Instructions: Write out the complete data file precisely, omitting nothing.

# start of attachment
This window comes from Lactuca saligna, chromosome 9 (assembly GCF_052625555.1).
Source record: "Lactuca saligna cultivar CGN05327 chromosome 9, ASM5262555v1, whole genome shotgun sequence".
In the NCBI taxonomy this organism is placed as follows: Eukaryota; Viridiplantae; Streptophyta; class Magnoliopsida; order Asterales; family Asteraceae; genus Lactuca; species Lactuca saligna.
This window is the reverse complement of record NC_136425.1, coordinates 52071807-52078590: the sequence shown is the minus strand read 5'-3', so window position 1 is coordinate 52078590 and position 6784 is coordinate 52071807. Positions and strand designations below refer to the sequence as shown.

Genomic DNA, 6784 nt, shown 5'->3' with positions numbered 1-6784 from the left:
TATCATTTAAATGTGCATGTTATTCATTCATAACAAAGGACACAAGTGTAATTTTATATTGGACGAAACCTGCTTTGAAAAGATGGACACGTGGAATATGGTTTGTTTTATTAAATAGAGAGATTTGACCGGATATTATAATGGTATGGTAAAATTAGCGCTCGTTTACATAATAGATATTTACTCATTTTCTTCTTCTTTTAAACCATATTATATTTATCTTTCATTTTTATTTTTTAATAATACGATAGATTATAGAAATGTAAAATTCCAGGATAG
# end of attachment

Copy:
This window comes from Lactuca saligna, chromosome 9 (assembly GCF_052625555.1).
Source record: "Lactuca saligna cultivar CGN05327 chromosome 9, ASM5262555v1, whole genome shotgun sequence".
In the NCBI taxonomy this organism is placed as follows: Eukaryota; Viridiplantae; Streptophyta; class Magnoliopsida; order Asterales; family Asteraceae; genus Lactuca; species Lactuca saligna.
This window is the reverse complement of record NC_136425.1, coordinates 52071807-52078590: the sequence shown is the minus strand read 5'-3', so window position 1 is coordinate 52078590 and position 6784 is coordinate 52071807. Positions and strand designations below refer to the sequence as shown.

Genomic DNA, 6784 nt, shown 5'->3' with positions numbered 1-6784 from the left:
TATCATTTAAATGTGCATGTTATTCATTCATAACAAAGGACACAAGTGTAATTTTATATTGGACGAAACCTGCTTTGAAAAGATGGACACGTGGAATATGGTTTGTTTTATTAAATAGAGAGATTTGACCGGATATTATAATGGTATGGTAAAATTAGCGCTCGTTTACATAATAGATATTTACTCATTTTCTTCTTCTTTTAAACCATATTATATTTATCTTTCATTTTTATTTTTTAATAATACGATAGATTATAGAAATGTAAAATTCCAGGATAG